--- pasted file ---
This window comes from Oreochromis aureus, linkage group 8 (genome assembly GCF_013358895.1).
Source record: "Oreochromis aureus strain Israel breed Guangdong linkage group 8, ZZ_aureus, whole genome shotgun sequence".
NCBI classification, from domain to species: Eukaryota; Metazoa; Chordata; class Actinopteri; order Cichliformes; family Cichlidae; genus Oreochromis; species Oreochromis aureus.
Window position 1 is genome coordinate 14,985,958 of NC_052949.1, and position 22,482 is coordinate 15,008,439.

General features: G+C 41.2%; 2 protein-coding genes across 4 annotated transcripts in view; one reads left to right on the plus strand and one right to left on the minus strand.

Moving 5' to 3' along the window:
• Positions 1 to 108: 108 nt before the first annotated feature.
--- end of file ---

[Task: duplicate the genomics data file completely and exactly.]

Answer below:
This window comes from Oreochromis aureus, linkage group 8 (genome assembly GCF_013358895.1).
Source record: "Oreochromis aureus strain Israel breed Guangdong linkage group 8, ZZ_aureus, whole genome shotgun sequence".
NCBI classification, from domain to species: Eukaryota; Metazoa; Chordata; class Actinopteri; order Cichliformes; family Cichlidae; genus Oreochromis; species Oreochromis aureus.
Window position 1 is genome coordinate 14,985,958 of NC_052949.1, and position 22,482 is coordinate 15,008,439.

General features: G+C 41.2%; 2 protein-coding genes across 4 annotated transcripts in view; one reads left to right on the plus strand and one right to left on the minus strand.

Moving 5' to 3' along the window:
• Positions 1 to 108: 108 nt before the first annotated feature.